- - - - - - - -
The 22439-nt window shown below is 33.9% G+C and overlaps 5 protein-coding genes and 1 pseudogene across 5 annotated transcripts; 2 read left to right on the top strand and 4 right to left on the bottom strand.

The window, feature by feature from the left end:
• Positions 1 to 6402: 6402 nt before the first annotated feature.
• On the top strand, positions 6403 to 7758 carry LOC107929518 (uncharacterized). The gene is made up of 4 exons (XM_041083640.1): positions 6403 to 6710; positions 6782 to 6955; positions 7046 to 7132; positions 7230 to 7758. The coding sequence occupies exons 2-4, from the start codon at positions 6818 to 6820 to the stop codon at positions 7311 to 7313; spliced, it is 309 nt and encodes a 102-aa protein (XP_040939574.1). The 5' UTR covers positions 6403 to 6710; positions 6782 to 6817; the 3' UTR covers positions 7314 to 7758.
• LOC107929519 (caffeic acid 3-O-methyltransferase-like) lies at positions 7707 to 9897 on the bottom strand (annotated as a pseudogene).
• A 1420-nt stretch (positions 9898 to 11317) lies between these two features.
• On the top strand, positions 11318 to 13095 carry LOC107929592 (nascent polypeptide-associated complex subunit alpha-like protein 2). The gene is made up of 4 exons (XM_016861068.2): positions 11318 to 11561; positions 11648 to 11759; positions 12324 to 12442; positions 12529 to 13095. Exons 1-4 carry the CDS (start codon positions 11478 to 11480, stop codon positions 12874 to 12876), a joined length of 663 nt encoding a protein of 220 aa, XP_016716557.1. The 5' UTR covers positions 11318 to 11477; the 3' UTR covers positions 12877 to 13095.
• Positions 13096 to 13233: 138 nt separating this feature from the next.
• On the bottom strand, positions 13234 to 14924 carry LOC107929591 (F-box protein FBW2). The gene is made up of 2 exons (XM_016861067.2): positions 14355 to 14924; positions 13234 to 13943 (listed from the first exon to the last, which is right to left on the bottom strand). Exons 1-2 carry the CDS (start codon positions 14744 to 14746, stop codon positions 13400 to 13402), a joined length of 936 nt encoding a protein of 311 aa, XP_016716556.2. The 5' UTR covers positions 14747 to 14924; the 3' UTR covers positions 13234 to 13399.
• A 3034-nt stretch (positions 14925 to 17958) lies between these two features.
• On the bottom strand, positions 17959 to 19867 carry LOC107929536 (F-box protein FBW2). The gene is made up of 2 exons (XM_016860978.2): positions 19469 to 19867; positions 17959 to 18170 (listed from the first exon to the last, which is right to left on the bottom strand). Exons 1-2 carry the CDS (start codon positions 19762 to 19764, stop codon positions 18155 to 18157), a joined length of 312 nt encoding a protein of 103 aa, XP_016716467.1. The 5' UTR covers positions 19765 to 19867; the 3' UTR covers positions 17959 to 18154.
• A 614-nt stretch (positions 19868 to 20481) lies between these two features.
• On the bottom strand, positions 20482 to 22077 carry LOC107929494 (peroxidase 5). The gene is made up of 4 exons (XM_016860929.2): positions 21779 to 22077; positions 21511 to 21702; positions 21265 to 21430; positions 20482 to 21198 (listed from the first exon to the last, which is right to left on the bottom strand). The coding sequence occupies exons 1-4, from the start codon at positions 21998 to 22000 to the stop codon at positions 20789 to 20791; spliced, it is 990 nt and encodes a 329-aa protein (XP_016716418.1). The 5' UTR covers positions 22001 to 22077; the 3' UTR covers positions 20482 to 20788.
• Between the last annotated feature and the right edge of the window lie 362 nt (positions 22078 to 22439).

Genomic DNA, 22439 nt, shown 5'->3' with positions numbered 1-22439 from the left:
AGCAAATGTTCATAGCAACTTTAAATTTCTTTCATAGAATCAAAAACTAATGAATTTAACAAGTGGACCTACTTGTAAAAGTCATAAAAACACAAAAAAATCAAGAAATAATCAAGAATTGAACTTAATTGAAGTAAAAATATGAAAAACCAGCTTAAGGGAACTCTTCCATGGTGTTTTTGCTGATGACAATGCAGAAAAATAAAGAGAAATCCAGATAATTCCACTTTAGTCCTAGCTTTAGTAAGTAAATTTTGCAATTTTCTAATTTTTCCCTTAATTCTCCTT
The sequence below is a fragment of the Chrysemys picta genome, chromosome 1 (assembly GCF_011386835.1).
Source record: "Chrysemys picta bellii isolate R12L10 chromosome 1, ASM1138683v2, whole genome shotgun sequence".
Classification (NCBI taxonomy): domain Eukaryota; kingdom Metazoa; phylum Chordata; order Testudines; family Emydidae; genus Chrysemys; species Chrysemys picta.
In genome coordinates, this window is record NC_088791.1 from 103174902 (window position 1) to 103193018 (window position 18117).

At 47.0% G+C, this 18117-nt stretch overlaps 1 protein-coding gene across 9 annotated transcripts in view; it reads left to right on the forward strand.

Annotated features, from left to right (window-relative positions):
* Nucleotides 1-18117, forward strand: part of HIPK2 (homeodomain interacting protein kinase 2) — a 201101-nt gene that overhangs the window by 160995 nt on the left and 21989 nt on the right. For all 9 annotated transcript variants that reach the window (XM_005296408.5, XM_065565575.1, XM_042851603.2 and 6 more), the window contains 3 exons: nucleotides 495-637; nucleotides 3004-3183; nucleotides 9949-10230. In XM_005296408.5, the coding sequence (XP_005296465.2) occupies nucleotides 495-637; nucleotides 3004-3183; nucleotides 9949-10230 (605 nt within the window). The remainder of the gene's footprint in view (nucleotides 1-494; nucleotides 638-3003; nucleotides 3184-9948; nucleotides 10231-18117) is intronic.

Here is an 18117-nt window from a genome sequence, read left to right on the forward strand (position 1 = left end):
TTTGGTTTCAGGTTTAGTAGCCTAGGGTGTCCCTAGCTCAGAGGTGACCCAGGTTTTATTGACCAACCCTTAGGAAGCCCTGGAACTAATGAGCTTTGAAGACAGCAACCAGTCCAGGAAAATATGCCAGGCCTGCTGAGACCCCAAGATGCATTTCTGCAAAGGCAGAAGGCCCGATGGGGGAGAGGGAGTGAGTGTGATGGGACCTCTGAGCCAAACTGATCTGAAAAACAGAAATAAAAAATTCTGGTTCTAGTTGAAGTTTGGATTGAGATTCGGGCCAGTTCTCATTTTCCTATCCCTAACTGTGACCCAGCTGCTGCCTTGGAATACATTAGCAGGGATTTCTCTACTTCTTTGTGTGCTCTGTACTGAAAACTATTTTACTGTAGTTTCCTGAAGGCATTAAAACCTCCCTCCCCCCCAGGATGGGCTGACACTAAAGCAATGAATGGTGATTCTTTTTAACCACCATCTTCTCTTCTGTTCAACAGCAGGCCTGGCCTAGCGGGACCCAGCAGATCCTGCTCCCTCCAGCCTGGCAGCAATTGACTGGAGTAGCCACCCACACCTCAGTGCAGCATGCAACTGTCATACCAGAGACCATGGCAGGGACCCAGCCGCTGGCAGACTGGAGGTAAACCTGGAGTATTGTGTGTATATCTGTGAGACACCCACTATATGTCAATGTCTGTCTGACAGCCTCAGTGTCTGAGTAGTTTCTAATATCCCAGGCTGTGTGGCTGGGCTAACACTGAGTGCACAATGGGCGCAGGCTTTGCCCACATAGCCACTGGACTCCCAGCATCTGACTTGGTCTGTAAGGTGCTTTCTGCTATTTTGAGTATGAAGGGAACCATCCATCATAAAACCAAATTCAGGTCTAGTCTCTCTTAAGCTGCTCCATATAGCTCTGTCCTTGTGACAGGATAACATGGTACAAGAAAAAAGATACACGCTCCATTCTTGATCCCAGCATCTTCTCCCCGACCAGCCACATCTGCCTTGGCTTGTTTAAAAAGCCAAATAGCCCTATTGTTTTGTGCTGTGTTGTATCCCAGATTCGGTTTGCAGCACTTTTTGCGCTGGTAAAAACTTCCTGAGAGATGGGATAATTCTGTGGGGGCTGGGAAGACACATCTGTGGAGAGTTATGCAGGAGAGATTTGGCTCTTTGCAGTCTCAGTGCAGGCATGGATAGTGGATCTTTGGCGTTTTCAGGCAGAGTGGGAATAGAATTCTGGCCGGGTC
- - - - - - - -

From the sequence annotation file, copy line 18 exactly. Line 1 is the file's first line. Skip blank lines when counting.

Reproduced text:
Source record: "Chrysemys picta bellii isolate R12L10 chromosome 1, ASM1138683v2, whole genome shotgun sequence".